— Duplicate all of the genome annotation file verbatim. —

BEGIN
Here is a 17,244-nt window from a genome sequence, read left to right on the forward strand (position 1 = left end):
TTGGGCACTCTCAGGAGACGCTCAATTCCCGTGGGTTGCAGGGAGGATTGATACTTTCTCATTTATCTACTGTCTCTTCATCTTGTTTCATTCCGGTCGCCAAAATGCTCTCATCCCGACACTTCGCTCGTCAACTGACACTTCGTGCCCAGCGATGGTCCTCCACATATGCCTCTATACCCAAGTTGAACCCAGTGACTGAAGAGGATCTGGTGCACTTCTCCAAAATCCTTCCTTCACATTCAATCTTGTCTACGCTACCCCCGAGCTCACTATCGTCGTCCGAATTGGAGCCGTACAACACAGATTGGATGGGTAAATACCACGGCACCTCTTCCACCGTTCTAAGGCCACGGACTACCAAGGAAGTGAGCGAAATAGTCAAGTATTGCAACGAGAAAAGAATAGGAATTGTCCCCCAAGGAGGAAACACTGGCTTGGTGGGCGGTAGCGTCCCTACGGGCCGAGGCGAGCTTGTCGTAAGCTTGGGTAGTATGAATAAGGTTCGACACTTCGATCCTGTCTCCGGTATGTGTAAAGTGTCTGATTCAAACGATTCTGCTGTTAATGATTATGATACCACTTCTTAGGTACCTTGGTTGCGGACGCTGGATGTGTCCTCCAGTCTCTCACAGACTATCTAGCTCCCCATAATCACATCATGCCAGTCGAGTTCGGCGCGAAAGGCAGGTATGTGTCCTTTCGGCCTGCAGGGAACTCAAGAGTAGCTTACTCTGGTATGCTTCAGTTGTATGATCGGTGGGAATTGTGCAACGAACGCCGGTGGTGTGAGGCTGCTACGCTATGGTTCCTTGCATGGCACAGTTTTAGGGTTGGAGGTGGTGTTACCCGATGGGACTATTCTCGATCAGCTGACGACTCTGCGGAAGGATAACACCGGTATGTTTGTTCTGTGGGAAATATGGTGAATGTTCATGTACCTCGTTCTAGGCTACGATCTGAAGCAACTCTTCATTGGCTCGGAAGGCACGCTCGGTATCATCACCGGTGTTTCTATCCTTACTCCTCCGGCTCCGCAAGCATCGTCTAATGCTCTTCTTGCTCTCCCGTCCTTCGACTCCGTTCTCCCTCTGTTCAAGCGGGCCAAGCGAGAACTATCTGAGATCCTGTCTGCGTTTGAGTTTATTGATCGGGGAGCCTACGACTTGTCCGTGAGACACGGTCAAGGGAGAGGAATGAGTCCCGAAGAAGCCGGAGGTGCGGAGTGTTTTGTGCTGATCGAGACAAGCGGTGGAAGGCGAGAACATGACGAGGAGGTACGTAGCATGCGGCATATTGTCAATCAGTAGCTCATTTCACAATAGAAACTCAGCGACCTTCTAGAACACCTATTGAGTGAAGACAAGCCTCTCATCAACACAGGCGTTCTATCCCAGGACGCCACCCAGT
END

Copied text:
Here is a 17,244-nt window from a genome sequence, read left to right on the forward strand (position 1 = left end):
TTGGGCACTCTCAGGAGACGCTCAATTCCCGTGGGTTGCAGGGAGGATTGATACTTTCTCATTTATCTACTGTCTCTTCATCTTGTTTCATTCCGGTCGCCAAAATGCTCTCATCCCGACACTTCGCTCGTCAACTGACACTTCGTGCCCAGCGATGGTCCTCCACATATGCCTCTATACCCAAGTTGAACCCAGTGACTGAAGAGGATCTGGTGCACTTCTCCAAAATCCTTCCTTCACATTCAATCTTGTCTACGCTACCCCCGAGCTCACTATCGTCGTCCGAATTGGAGCCGTACAACACAGATTGGATGGGTAAATACCACGGCACCTCTTCCACCGTTCTAAGGCCACGGACTACCAAGGAAGTGAGCGAAATAGTCAAGTATTGCAACGAGAAAAGAATAGGAATTGTCCCCCAAGGAGGAAACACTGGCTTGGTGGGCGGTAGCGTCCCTACGGGCCGAGGCGAGCTTGTCGTAAGCTTGGGTAGTATGAATAAGGTTCGACACTTCGATCCTGTCTCCGGTATGTGTAAAGTGTCTGATTCAAACGATTCTGCTGTTAATGATTATGATACCACTTCTTAGGTACCTTGGTTGCGGACGCTGGATGTGTCCTCCAGTCTCTCACAGACTATCTAGCTCCCCATAATCACATCATGCCAGTCGAGTTCGGCGCGAAAGGCAGGTATGTGTCCTTTCGGCCTGCAGGGAACTCAAGAGTAGCTTACTCTGGTATGCTTCAGTTGTATGATCGGTGGGAATTGTGCAACGAACGCCGGTGGTGTGAGGCTGCTACGCTATGGTTCCTTGCATGGCACAGTTTTAGGGTTGGAGGTGGTGTTACCCGATGGGACTATTCTCGATCAGCTGACGACTCTGCGGAAGGATAACACCGGTATGTTTGTTCTGTGGGAAATATGGTGAATGTTCATGTACCTCGTTCTAGGCTACGATCTGAAGCAACTCTTCATTGGCTCGGAAGGCACGCTCGGTATCATCACCGGTGTTTCTATCCTTACTCCTCCGGCTCCGCAAGCATCGTCTAATGCTCTTCTTGCTCTCCCGTCCTTCGACTCCGTTCTCCCTCTGTTCAAGCGGGCCAAGCGAGAACTATCTGAGATCCTGTCTGCGTTTGAGTTTATTGATCGGGGAGCCTACGACTTGTCCGTGAGACACGGTCAAGGGAGAGGAATGAGTCCCGAAGAAGCCGGAGGTGCGGAGTGTTTTGTGCTGATCGAGACAAGCGGTGGAAGGCGAGAACATGACGAGGAGGTACGTAGCATGCGGCATATTGTCAATCAGTAGCTCATTTCACAATAGAAACTCAGCGACCTTCTAGAACACCTATTGAGTGAAGACAAGCCTCTCATCAACACAGGCGTTCTATCCCAGGACGCCACCCAGT